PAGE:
September 12, 2017
One Entire Season of Baseball From the 1960s (Part 2)
(Note: Last year, I wrote "One Entire Season of Baseball From the 1970s," reviewing the 1971 season. My goal is to repeat the exercise every summer, selecting a different decade. We'll present the 1960s version Monday through Thursday this week, five teams at a time, introducing each team with salient figures from their season. Monday's entry is here.)
The Game Off the Field, 1965: The American League expanded from eight teams to 10 in 1961, adding the Los Angeles Angels and Washington Senators. The National League did the same in 1962, adding the Houston Colt .45s and New York Mets. This necessitated a change in schedule as well, as teams went from playing each opponent in an eight-team league 22 times (154 games in total) to playing each opponent in a 10-team league 18 times (162 games total).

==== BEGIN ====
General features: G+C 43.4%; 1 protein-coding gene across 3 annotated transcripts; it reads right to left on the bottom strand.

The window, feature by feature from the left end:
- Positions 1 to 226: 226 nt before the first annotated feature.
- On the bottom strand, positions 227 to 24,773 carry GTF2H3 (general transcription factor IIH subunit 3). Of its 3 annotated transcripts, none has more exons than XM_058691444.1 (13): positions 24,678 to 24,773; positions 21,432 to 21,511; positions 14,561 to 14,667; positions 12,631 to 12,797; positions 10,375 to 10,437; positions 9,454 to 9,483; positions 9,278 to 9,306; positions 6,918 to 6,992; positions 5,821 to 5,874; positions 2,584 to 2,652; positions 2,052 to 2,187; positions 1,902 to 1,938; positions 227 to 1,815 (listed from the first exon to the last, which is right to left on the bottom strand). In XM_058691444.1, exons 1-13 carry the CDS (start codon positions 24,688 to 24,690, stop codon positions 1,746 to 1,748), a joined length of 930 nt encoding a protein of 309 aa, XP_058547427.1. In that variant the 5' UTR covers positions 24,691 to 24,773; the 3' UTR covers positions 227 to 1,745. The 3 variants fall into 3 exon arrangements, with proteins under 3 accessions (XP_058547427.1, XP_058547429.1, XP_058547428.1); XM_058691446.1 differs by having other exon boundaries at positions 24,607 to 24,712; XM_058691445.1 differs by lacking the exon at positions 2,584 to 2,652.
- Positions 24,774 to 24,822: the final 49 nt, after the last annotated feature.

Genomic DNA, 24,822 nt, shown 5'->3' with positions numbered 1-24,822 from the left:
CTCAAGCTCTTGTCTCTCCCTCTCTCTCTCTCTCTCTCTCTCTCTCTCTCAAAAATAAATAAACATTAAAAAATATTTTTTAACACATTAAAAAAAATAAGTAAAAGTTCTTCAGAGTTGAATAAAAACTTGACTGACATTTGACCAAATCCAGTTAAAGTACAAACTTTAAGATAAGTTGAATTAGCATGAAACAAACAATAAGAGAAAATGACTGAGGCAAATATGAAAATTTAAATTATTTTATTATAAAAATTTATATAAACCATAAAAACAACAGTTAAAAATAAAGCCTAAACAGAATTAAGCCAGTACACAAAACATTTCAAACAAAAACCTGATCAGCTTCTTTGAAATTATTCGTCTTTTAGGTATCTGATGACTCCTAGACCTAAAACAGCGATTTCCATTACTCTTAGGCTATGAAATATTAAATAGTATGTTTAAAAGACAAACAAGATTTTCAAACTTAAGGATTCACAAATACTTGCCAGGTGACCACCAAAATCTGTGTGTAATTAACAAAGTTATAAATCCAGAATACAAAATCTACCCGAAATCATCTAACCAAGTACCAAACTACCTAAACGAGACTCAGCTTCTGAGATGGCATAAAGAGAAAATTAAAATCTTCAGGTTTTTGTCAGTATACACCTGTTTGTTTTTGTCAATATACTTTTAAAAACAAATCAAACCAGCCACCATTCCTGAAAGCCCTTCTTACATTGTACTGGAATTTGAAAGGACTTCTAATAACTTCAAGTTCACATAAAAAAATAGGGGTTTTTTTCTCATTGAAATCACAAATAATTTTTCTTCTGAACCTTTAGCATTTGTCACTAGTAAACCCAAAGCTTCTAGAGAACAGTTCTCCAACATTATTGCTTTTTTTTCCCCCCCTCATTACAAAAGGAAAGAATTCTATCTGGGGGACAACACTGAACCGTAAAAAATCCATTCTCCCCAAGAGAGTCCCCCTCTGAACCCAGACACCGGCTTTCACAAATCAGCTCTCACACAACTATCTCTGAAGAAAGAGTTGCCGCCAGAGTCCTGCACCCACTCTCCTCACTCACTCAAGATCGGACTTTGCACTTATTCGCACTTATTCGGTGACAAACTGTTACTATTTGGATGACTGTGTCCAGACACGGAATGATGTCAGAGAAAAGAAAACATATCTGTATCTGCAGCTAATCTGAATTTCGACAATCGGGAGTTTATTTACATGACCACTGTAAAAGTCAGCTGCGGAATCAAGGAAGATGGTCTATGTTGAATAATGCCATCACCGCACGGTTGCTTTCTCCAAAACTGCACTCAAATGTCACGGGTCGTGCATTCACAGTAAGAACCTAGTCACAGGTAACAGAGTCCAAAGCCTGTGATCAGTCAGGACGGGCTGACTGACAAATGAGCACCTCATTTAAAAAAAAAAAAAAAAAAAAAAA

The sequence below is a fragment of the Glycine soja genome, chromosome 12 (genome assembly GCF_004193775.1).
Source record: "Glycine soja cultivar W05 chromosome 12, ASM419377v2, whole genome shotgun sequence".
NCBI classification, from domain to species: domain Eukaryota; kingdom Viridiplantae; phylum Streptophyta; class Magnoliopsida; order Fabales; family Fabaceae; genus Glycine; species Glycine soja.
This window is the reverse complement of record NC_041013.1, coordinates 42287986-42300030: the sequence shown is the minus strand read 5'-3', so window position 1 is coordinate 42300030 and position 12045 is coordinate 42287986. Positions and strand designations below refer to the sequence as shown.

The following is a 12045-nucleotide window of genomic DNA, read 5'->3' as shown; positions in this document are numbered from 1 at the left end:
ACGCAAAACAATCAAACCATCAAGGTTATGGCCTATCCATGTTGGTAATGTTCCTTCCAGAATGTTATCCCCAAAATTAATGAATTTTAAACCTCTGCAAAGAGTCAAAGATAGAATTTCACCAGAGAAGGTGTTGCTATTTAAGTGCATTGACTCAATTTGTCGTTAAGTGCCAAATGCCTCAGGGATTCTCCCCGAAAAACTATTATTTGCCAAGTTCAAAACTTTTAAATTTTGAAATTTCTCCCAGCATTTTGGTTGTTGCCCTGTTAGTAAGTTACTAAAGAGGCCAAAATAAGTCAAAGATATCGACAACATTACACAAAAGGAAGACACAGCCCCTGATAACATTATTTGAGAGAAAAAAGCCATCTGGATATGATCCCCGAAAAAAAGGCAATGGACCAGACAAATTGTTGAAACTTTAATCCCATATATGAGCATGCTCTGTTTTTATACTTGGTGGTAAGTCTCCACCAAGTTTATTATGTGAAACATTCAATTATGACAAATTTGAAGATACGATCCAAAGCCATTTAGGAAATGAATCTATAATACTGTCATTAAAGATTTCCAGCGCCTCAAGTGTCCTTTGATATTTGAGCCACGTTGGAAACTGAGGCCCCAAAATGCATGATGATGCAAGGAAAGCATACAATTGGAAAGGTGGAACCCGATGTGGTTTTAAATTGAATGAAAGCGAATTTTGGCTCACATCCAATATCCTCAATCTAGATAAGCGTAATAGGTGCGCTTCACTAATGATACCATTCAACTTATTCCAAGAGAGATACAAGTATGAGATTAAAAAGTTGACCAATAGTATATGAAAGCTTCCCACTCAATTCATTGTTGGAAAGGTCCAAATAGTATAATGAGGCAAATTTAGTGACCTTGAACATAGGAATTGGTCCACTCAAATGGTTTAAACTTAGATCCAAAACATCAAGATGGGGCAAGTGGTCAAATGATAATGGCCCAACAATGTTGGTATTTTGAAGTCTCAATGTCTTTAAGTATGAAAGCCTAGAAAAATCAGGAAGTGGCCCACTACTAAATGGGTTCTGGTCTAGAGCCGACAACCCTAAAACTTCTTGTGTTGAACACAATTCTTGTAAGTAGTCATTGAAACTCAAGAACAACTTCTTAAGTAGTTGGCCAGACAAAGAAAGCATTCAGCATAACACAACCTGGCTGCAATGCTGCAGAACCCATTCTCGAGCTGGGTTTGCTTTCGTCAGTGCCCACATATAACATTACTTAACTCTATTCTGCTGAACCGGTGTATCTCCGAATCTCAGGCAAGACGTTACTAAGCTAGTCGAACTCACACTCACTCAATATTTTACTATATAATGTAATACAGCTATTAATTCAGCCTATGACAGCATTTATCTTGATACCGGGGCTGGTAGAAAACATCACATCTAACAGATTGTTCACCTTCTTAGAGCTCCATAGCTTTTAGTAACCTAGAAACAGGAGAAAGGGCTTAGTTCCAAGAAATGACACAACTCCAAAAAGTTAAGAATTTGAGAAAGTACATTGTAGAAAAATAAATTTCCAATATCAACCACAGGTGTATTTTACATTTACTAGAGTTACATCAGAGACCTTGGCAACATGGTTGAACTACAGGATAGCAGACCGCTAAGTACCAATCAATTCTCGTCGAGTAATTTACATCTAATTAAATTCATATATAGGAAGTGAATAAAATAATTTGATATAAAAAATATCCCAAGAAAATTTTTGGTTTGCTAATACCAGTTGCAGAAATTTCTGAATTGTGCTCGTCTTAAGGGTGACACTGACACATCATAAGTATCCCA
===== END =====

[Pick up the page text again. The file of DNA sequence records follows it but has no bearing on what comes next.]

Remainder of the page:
Eleven of the 20 teams drew more than one million fans in 1965, led by the Dodgers (2.6 million), Astros (2.2 million), and Mets (1.8 million). The laggards were the Athletics (528,344; they would move from Kansas City to Oakland in three years), Braves (555,584 in their last season in Milwaukee), and Senators (560,083; they moved to Texas after the 1971 season).